Key findings

  • In 2017–18, just over 1 in 10 (11%) 15–17 year olds were sufficiently active (including workplace activity) for their age, while just over 1 in 6 (16%) met the recommended muscle strengthening activity guidelines.
  • In 2017–18, over half (55%) of 18–24 year olds were sufficiently active (including workplace activity) for their age, while more than 1 in 3 (36%) met the recommended muscle strengthening activity guidelines.
  • In 2007–08 and 2017–18, the proportion of young people aged 15–17 who were sufficiently active (excluding workplace activity) was similar (12% and 10%, respectively), while it increased for 18–24 year olds over this period (from 35% to 41%).

Reducing sedentary behaviour and participating in physical activity are essential to health, development and psychosocial wellbeing. Physical activity:

  • helps to achieve and maintain a healthy weight
  • allows for development of bone strength and muscle control, as well as brain development, balance and coordination.

Adequate good-quality sleep, in addition to physical activity, assists in academic achievement and cognition, and improves mental health and emotional regulation (see About physical activity and exercise) (Brand & Kirov 2011; DoH 2021a, 2021b).

Leading a balanced and active lifestyle is also important for cardiorespiratory, metabolic and musculoskeletal health, and plays a critical role in preventing and treating non-communicable diseases, such as type 2 diabetes, heart disease and some cancers (WHO 2010).

Australia has developed Physical Activity and Sedentary Behaviour Guidelines which recommend reducing time spent undertaking sedentary activities and advise the amount of physical activity required for young people to achieve health benefits (DoH 2021a, 2021b). Australia has different physical activity guidelines for different age groups. The guidelines related to young people aged 15–24 are:

These guidelines are summarised in Table 1.

Table 1: Summary of the physical activity guidelines for young people aged 15–17 and 18–24

Behaviour guideline

15–17 year olds

18–24 year olds

Physical activity

Accumulate at least 60 minutes of moderate to vigorous activity per day, involving mainly aerobic activities at least 3 days per week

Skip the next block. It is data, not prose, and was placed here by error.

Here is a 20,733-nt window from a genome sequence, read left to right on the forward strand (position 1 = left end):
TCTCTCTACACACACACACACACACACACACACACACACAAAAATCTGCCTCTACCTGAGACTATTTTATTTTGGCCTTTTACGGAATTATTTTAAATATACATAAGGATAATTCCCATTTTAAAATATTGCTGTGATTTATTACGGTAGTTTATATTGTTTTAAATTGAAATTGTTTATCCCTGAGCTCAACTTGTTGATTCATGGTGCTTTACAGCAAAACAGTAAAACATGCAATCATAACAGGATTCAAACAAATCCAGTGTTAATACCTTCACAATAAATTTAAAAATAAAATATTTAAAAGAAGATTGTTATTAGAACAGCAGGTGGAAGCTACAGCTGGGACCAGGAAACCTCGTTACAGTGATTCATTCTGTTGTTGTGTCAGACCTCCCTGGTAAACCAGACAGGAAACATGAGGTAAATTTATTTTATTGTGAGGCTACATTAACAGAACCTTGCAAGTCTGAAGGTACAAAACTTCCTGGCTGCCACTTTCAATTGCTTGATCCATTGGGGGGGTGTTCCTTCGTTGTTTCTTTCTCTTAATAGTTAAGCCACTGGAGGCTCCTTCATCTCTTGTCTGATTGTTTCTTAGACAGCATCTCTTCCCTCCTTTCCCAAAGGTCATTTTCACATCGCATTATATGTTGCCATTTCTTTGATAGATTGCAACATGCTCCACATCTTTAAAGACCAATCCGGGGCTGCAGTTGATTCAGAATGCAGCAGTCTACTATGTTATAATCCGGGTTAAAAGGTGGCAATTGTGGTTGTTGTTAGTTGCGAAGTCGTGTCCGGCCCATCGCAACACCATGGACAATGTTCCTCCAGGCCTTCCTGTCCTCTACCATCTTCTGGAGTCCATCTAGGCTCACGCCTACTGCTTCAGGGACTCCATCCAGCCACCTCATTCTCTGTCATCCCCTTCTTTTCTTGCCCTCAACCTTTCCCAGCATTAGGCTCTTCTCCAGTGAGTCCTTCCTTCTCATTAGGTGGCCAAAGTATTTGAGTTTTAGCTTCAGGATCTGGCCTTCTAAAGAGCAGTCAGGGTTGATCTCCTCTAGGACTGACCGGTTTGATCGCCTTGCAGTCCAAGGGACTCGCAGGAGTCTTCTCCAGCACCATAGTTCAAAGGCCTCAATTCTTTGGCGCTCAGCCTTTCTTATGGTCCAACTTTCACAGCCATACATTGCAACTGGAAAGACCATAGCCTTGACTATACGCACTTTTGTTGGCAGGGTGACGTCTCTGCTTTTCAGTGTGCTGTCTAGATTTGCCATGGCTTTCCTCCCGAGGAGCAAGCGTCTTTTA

Several hours of light physical activities

Incorporate vigorous activities at least 3 days per week

Accumulate 150 to 300 minutes of moderate intensity physical activity or 75 to 150 minutes of vigorous intensity physical activity, or an equivalent combination of both moderate and vigorous activities each week

Be active on most, preferably all, days every week

Sedentary or recreational screen-based activity

No more than 120 minutes of recreational screen use per day

Break up long periods of sitting as often as possible

Minimise the amount of time spent in prolonged sitting

Break up long periods of sitting as often as possible

Strength

Muscle and bone strengthening activities at least 3 times a week

Muscle strengthening activities at least 2 days a week

Sleep

Uninterrupted 8–10 hours of sleep per night

Consistent bed and wake-up times

No specific guidelines

Source: DoH 2021c, 2021d.

How we are reporting physical activity

For the purposes of this report, sufficient physical activity is defined as:

  • adolescents aged 15–17 who completed at least 60 minutes of physical activity per day
  • young adults aged 18–24 who completed 150 minutes of moderate to vigorous physical activity across 5 or more days in the last week.

Box 1: Data sources

ABS National Health Survey

The National Health Survey (NHS) collects a range of information about the health of Australians in all states and territories across urban, rural and remote areas (excluding very remote areas). Physical activity and muscle strengthening data are from the 2017–18 NHS, which surveyed around 21,000 participants in over 16,000 private dwellings. Time-series data for physical activity come from the NHS for 2007–08, 2011–12, 2014–15 and 2017–18.